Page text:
Exit polls for the vote in Mecklenburg-Vorpommern gave Mrs Merkel’s Christian Democrats just 24 per cent of the vote, down from the 28 per cent they garnered in the last vote in 2006. Adding to her woe was the performance of the Free Democrats, her coalition allies, who could be wiped out of the regional assembly, with just 3.6 per cent of the vote.

The German chancellor appears to have been punished for her handling of the eurozone crisis. Discontent in Germany has simmered over the country footing most of the bill of the eurozone bailouts, and Mrs Merkel’s reputation for firm and decisive action has been eroded by her handling of the situation.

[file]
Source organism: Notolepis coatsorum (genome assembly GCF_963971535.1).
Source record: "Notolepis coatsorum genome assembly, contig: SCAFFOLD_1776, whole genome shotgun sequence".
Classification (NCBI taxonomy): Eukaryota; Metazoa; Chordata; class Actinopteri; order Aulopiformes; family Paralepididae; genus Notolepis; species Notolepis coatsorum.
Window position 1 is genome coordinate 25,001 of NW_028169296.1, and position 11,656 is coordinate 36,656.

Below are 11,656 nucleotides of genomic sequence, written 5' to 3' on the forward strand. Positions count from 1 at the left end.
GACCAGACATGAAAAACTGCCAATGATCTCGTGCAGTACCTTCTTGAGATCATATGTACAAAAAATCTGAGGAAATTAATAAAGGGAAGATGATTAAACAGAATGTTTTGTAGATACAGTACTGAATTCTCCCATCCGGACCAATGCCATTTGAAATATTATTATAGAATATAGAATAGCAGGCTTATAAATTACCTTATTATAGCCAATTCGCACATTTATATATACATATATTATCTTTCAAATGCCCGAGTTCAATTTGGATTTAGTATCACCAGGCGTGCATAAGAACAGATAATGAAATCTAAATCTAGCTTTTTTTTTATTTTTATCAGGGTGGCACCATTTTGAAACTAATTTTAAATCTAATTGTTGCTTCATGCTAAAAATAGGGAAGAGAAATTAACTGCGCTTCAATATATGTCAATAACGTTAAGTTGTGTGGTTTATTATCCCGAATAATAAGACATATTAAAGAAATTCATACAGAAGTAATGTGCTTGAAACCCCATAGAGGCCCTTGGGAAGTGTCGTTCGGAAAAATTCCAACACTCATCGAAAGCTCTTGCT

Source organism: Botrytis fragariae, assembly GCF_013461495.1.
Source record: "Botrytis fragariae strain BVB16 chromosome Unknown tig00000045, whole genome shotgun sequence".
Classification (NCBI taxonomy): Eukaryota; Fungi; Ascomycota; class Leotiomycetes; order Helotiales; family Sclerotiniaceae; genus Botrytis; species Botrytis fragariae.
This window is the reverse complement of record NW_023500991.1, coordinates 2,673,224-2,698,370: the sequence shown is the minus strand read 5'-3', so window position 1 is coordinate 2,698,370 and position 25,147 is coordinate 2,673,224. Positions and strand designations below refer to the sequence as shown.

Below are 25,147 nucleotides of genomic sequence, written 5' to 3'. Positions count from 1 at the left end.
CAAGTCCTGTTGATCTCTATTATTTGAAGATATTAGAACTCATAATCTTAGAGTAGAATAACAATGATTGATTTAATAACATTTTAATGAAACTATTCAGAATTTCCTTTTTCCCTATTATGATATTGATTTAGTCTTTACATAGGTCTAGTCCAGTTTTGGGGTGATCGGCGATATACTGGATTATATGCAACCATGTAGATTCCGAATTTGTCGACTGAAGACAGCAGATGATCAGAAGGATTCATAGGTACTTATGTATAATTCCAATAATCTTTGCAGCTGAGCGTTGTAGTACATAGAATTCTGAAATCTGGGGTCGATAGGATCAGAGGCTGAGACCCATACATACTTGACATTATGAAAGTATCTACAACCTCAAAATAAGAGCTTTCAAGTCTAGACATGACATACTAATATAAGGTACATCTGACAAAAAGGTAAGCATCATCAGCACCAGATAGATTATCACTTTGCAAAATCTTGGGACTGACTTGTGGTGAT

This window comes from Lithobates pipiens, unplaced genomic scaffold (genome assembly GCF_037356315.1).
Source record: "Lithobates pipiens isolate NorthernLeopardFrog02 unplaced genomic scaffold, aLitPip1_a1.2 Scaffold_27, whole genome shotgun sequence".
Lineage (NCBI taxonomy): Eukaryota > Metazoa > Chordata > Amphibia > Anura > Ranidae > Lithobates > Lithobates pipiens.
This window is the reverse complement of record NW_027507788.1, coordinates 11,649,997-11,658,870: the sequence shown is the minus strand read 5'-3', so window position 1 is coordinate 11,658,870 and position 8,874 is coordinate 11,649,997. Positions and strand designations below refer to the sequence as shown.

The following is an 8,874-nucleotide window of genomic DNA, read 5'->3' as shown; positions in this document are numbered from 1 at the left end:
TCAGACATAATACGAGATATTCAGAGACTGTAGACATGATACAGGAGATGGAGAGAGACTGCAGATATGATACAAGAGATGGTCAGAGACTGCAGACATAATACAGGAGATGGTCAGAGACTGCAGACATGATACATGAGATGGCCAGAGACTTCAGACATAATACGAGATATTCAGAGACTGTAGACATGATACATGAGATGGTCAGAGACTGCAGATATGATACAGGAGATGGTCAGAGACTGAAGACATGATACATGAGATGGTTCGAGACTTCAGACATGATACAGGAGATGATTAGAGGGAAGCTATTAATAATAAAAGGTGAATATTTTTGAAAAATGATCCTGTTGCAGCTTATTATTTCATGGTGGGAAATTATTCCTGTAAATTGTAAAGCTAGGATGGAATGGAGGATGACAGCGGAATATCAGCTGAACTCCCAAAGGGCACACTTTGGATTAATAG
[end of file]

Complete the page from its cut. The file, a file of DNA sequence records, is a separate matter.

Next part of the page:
If the results stand, the Christian Democrats face the unpleasant possibility of being ousted from their current state coalition with the Social Democrats. Exit polls gave the left-wing party 37.7 per cent, and it could decide to strike an alliance with the Left Party or the Greens instead of maintaining the coalition.

To lose on her home turf will come as an acute embarrassment to Mrs Merkel.

She made nine visits to the state of 1.4 million people in the lead up to the election, and the defeat will raise question marks over her credibility and leadership.